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Want cleaner air? This billboard can help.

In Lima, Peru a billboard purifies 3.5 cubics of air a day.
(from designboom.com)

Engineering students in Lima, Peru constructed an air-purifying billboard.                                                                             (www.designboom.com)

From the same Peruvian school that brought you a billboard that produces water, the University of Engineering and Technology (UTEC), now brings you a billboard that cleans 3.5 cubic feet of pollution per day!

The idea for creating an air-purifying billboard came when it was noted that the amount of air pollution in Lima, Peru had increased due to the rapid development of the city.

Taking into account the alarming rate of construction currently taking place in Lima, it makes complete sense to seek a solution that will not only benefit construction workers but also residents who live near the construction site.

Potential health risks brought forth by exposure to highly-polluted environments, such as cancer, make the creation of this type of technology extremely beneficial.

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The way the technology attached to the billboard works is by absorbing all the polluted air around the construction site, filtering the air through a water system and returning the purified air to the surrounding areas.

The clean air which is then dispersed, an amount equaling that provided by 1,200 trees, can reach a radius of five blocks.

UTEC’s motto “change the world through engineering” has taken a literal meaning with the creation of projects like this one. UTEC will test their recently concluded project in the construction site of their new campus in Peru’s capital.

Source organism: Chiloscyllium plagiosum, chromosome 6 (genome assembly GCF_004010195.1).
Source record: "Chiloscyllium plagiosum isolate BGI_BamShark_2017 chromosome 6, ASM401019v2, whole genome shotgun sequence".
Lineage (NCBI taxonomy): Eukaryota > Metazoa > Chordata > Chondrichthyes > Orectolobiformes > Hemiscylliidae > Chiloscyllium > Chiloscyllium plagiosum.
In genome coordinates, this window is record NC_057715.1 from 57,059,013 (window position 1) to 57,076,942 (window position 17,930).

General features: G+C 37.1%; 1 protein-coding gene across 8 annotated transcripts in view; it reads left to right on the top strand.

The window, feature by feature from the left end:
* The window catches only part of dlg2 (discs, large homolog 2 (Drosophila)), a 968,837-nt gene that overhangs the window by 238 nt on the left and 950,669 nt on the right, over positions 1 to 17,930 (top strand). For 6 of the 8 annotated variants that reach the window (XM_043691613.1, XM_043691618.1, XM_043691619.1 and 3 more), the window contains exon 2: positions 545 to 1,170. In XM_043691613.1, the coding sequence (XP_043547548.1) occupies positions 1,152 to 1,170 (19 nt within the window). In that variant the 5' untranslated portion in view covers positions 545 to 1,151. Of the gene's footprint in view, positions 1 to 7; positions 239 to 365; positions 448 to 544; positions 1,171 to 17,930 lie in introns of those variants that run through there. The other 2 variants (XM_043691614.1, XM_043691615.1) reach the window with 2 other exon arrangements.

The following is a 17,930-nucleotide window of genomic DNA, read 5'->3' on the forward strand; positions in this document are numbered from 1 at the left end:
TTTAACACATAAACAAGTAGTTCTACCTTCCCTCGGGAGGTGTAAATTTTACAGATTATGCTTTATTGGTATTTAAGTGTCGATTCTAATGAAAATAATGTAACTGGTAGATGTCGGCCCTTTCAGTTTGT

By placing the billboard at the center of the construction site, UTEC has been able to simultaneously purify the air while advertising their new campus and engineering efforts.

Pretty brilliant, if you ask me.

Who would have thought that the water cycle taught to us in elementary school could be redacted to meet the needs of humanity in a time where the levels of CO2 have skyrocketed due to the impact of globalization and industrialization?

Can’t wait to see what UTEC has to offer next, any ideas?


Nadine Melo obtained an MA in Global Strategic Communications from Florida International University. She enjoys writing about technology, design, beauty and health. Though Melo was born in New York, her mother and father are from the Dominican Republic.

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